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I’ve heard umami described as that “something something” that just makes a dish taste more enjoyable.  For my sensational kids  and husband (others might call them picky, but sensory processing disorder is a thing), texture with food is a biggie, and now I can use this mushroom-packed powder in recipes without them detecting squishy little chunks of “yuck” yum. ( Please note it does have the crushed red pepper in it, so if you are sensitive to spiciness, go easy on it.  I’m not a lover of too much spice, but I do like the level in the recipe below. )

We got the flu, and it was not fun.  I made a bunch of chicken broth that week to try to speed the recovery process, and after chicken noodle soup, I wanted to make GF stuffed manicotti.  My mom’s no-bake recipe for manicotti growing up used a can of condensed cream of mushroom soup.  As I have to read food labels for gluten, MSG, soy, etc., I find it rather challenging at least and expensive for sure to buy considering those parameters. 

When I went GF and dairy free, I knew there were ways to make your own.  But previously, when I used pre-cut mushrooms, it came out gritty when the ones I got turned out to have dirt in them.  Now that’s disgusting! So this time I wasn’t going to mess with actual mushrooms, plus I was sick and wanted something easy, and considering the aforementioned sensory issues, was delighted that I’d recently bought 3 of the mushroom seasoning mix jars at TJ’s the week before.  (A risky move, since I’d never tried it before.  But as I said–mushrooms=love.  So that was enough for me. )

Below is the Gluten-Free, Dairy-Free Cream of Mushroom Soup Recipe I came up with in order to use it in the Instant Pot Manicotti recipe I attempted!  (Son asked for seconds of the manicotti, so since he’s generally the pickiest of them all, I consider that a win!)  I used the organic chicken stock (a little thicker than broth because it uses the bones, too) I’d made, which was already flavorful, but I am sure you could use store-bought as well.  I also used my GF flour blend mix.  This recipe only takes about 5 minutes to make!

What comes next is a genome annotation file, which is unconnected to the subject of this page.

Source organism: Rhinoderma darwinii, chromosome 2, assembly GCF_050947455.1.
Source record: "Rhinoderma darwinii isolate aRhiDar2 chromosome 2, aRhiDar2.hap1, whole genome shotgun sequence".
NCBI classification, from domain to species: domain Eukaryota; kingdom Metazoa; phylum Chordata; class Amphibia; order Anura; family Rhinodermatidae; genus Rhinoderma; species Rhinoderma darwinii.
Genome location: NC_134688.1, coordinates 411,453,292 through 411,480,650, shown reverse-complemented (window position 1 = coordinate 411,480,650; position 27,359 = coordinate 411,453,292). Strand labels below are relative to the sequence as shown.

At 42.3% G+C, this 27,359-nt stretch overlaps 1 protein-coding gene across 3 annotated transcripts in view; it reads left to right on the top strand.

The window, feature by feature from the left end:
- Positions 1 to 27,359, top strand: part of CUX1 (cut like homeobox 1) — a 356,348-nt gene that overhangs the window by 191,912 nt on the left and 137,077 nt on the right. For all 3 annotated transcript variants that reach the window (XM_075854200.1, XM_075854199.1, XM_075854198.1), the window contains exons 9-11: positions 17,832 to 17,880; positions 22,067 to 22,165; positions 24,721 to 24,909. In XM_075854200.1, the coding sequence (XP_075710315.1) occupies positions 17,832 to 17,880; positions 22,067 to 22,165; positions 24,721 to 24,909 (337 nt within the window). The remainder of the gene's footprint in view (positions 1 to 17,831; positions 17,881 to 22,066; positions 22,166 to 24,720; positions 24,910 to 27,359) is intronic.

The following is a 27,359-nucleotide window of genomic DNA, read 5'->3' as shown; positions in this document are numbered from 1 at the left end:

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Gluten-Free, Dairy-Free Cream of Mushroom Soup Recipe

6 TBSP gluten-free flour

2 TBSP dairy-free butter (or coconut oil, ghee or regular butter if you can tolerate those.              I used nitrite-free bacon grease since I am not opposed to some fat in the diet for                good hormone synthesis.)

2 Cups organic chicken stock

2 TBSP TJ’s Umami Mushroom seasoning

1 cup dairy-free milk (or regular works too)

Directions:  (You could choose to saute’ some onions prior to step one…but I was tired and didn’t).

1. Melt dairy-free butter (or whatever fat/oil fits your diet) and mix the 6 TBSP GF flour in to make a roux.

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2.  Pour chicken stock and stir with a whisk/fork until the roux has dissolved.

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3. While stirring, mix in the Umami seasoning.

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4.  Keep stirring occasionally until you see bubbles and thickening occurring.
(At this point I kind of wanted to eat it all like that, condensed-soup style, but I needed it for my next recipe.  If you want to freeze this recipe, stop here before adding the dairy-free milk, which you can add after thawing).

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5.  If you want it to be like soup and not condensed cream of mushroom soup, add 1/4 to 1 cup dairy-free or regular milk and stir until incorporated.Easy pleasey!  (Not peasy…there are no peas in this recipe.)